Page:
Most would scoff at the notion of trading Randolph. He has blossomed into a star with Memphis and given his size, surely he means more to the Grizzlies’ success than Gay, the man who this team made a deep playoff run without in 2011.
Except that he doesn’t.
With Randolph on the floor, Memphis’ offense scores 5.3 points per 100 possessions more than when he’s riding the bench. On defense, however, the Grizzlies actually allow 0.2 points per 100 possessions less when Randolph is on the bench.
A big difference? Absolutely not, especially considering that means Memphis is a plus-5.1 combined with Randolph on the court, a more than respectable posting.
And yet Gay, in all his overlooked glory, has managed to have an even larger impact.
The Grizzlies are scoring 4.2 points per 100 possessions more with Gay on the floor, and their defense also allows 2.1 points less with him in the lineup as well.
Memphis is a plus-6.3 combined with Gay on the floor, a mark that exceeds Randolph’s impact.
Are you sold on the Grizzlies trading Randolph over Gay yet?
Of course you aren’t. Gay may have the more measurable two-way impact and their salaries may be virtually the same, but Randolph is a big and thus, of more value to the Grizzlies.
Except that’s not true either.
Remember, in the new era of the NBA, teams are increasingly switching to small ball lineups. Such blueprints would dictate the Grizzlies start one of their bigs—Marc Gasol or Randolph—while shifting Gay to power forward. Doing so does mean making some defensive sacrifices, but it also makes for a more versatile lineup.
It also makes for one Memphis is no stranger to using. The Grizzlies already tend to stagger the minutes of Gasol and Randolph, separating them in the name of versatility and for the sake of floor spacing. So it’s not like they’re not prepared or even against playing a diminutive lineup.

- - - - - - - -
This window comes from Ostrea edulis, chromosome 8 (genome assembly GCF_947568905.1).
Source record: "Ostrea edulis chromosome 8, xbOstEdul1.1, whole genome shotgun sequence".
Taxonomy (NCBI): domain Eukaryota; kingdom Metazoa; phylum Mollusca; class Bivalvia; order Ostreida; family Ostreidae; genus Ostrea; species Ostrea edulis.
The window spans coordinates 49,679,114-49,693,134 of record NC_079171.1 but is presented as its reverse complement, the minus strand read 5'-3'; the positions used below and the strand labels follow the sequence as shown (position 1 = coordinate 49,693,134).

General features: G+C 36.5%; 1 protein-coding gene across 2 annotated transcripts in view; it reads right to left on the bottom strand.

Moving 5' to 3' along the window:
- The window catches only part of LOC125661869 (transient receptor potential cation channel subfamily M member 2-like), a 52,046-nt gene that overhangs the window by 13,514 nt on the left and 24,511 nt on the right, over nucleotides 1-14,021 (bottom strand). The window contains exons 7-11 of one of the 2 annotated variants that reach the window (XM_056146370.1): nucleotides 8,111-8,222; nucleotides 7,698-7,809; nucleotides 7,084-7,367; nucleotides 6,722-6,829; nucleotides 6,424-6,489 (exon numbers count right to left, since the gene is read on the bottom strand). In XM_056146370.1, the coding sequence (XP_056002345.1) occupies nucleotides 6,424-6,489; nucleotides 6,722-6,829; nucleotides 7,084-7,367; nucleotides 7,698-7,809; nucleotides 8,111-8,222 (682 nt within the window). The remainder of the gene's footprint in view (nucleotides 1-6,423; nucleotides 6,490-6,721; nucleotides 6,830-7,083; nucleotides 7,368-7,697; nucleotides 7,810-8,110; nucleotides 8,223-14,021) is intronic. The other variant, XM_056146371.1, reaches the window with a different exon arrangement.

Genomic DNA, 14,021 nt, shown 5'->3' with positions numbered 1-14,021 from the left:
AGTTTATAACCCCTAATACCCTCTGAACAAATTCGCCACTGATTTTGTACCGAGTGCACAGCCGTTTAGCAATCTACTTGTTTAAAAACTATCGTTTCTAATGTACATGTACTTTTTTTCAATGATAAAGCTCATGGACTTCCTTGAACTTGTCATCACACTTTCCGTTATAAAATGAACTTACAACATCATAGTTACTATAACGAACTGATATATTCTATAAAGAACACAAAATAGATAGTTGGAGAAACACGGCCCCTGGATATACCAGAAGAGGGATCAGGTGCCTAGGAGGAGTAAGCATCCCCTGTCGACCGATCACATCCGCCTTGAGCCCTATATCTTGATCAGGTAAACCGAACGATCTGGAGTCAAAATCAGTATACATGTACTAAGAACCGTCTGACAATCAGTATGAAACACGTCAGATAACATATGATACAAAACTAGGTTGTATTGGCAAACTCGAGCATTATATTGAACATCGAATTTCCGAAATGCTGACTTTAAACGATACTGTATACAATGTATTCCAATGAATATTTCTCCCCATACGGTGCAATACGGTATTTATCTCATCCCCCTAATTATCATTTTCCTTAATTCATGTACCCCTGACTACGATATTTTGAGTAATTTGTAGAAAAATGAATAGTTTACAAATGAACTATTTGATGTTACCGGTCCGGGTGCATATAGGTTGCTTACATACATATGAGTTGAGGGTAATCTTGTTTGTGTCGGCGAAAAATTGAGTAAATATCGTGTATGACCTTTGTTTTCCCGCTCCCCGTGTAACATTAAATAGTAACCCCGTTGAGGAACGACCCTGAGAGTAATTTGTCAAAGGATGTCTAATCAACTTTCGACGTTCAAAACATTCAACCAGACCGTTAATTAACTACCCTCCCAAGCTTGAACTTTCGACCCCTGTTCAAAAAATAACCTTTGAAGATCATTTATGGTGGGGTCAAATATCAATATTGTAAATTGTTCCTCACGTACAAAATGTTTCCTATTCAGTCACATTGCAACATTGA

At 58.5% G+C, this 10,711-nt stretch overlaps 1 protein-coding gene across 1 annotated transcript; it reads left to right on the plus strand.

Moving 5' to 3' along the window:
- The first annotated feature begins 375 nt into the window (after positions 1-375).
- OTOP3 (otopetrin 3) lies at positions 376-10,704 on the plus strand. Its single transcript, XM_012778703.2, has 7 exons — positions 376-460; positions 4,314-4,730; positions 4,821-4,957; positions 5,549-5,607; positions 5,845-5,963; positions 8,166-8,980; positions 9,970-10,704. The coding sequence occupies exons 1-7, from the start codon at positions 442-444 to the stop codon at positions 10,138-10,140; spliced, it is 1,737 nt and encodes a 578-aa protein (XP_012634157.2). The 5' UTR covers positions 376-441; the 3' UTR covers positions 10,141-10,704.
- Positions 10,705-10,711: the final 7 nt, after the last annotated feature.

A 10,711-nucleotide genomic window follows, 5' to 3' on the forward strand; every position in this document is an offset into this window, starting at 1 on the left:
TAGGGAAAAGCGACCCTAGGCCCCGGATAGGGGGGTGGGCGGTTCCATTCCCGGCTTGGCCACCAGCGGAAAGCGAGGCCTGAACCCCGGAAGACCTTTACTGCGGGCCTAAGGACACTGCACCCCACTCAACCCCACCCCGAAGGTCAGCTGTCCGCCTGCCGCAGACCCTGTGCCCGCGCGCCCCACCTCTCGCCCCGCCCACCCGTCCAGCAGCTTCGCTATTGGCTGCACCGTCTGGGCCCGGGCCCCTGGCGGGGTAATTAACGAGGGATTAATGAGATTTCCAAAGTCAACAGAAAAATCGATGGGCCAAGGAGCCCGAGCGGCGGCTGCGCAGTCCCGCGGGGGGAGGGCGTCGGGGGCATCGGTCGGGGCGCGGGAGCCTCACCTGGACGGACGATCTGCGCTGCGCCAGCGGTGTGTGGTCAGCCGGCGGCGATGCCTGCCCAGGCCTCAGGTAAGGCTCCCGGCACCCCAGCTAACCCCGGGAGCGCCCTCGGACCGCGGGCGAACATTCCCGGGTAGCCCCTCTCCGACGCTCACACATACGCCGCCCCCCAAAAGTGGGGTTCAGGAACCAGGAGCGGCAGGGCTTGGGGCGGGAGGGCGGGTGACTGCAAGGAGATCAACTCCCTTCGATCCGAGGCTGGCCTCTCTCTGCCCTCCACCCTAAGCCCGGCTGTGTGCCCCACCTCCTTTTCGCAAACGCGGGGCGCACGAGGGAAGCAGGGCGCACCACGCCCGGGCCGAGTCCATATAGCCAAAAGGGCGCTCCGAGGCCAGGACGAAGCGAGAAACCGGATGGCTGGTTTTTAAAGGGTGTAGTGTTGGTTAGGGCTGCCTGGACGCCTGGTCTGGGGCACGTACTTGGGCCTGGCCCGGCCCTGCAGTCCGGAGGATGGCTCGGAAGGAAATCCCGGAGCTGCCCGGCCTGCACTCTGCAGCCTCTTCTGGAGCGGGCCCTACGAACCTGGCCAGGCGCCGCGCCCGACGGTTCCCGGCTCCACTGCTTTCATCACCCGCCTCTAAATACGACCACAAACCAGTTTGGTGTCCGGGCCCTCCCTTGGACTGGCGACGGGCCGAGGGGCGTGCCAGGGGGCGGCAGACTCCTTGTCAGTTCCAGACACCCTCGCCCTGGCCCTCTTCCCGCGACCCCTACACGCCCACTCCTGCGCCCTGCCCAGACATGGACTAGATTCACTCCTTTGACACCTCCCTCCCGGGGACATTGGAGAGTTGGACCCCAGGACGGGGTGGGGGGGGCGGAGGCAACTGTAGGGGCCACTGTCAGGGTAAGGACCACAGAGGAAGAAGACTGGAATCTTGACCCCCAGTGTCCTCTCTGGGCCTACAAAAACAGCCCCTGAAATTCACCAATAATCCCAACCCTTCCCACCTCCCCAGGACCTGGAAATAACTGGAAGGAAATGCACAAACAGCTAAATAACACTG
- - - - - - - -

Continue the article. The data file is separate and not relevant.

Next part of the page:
Moving Randolph also gives Memphis a better opportunity at shedding the amount of payroll it deems necessary. Though small-ball lineups are becoming more common, big men are still considered hot commodities. Teams also have no qualms about overpaying them, because of their size.
Franchises would be more apt to taking on Randolph’s contract without demanding the Grizzlies assume another long term deal in the process.
I mean, if we’re honest, scorers like Gay are nearly a dime a dozen in this league. His two-way impact remains undervalued, but when it comes to talented wings, the Association has a surplus.
In Memphis, however, there is an over abundance of bigs as well. The Grizzlies boast an All-Star center in Gasol and have two talented reserves in Marreese Speights and Darrell Arthur.
No, I won’t go as far as to calling Randolph completely expendable. Truth be told, Memphis isn’t going to improve regardless of who it trades in this situation.
That being said, the Grizzlies stand to get a whole lot more, while spending a whole lot less if they make the right call.
The same call that dictates they ship out Zach Randolph.
Not Rudy Gay.
Dan Favale is a firm believer in the three-pointer as well as the notion that defense doesn’t always win championships. His musings can be found at Bleacherreport.com in addition to TheHoopDoctors.com. Follow @danfavale on Twitter for his latest posts and all things NBA.